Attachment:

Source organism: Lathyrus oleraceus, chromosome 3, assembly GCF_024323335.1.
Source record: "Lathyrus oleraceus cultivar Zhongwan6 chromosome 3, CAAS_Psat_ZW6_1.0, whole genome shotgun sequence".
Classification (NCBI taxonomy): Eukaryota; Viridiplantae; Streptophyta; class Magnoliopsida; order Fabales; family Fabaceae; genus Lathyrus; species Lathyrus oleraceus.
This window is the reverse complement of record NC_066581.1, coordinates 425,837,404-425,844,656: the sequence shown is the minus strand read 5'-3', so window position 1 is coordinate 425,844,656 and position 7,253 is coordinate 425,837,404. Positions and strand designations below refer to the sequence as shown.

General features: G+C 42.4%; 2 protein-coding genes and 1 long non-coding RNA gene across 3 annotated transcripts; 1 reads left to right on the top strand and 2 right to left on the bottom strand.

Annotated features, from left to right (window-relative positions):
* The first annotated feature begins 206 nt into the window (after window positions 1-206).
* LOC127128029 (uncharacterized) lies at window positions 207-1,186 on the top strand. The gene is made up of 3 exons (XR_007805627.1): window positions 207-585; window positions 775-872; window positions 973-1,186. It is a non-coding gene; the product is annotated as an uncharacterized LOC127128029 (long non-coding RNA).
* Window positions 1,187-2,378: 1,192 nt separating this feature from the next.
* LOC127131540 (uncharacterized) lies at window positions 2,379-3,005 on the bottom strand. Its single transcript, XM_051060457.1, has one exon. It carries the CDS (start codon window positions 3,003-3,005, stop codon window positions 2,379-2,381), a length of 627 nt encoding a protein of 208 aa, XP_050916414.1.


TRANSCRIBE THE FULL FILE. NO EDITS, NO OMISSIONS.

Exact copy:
Source organism: Lathyrus oleraceus, chromosome 3, assembly GCF_024323335.1.
Source record: "Lathyrus oleraceus cultivar Zhongwan6 chromosome 3, CAAS_Psat_ZW6_1.0, whole genome shotgun sequence".
Classification (NCBI taxonomy): Eukaryota; Viridiplantae; Streptophyta; class Magnoliopsida; order Fabales; family Fabaceae; genus Lathyrus; species Lathyrus oleraceus.
This window is the reverse complement of record NC_066581.1, coordinates 425,837,404-425,844,656: the sequence shown is the minus strand read 5'-3', so window position 1 is coordinate 425,844,656 and position 7,253 is coordinate 425,837,404. Positions and strand designations below refer to the sequence as shown.

General features: G+C 42.4%; 2 protein-coding genes and 1 long non-coding RNA gene across 3 annotated transcripts; 1 reads left to right on the top strand and 2 right to left on the bottom strand.

Annotated features, from left to right (window-relative positions):
* The first annotated feature begins 206 nt into the window (after window positions 1-206).
* LOC127128029 (uncharacterized) lies at window positions 207-1,186 on the top strand. The gene is made up of 3 exons (XR_007805627.1): window positions 207-585; window positions 775-872; window positions 973-1,186. It is a non-coding gene; the product is annotated as an uncharacterized LOC127128029 (long non-coding RNA).
* Window positions 1,187-2,378: 1,192 nt separating this feature from the next.
* LOC127131540 (uncharacterized) lies at window positions 2,379-3,005 on the bottom strand. Its single transcript, XM_051060457.1, has one exon. It carries the CDS (start codon window positions 3,003-3,005, stop codon window positions 2,379-2,381), a length of 627 nt encoding a protein of 208 aa, XP_050916414.1.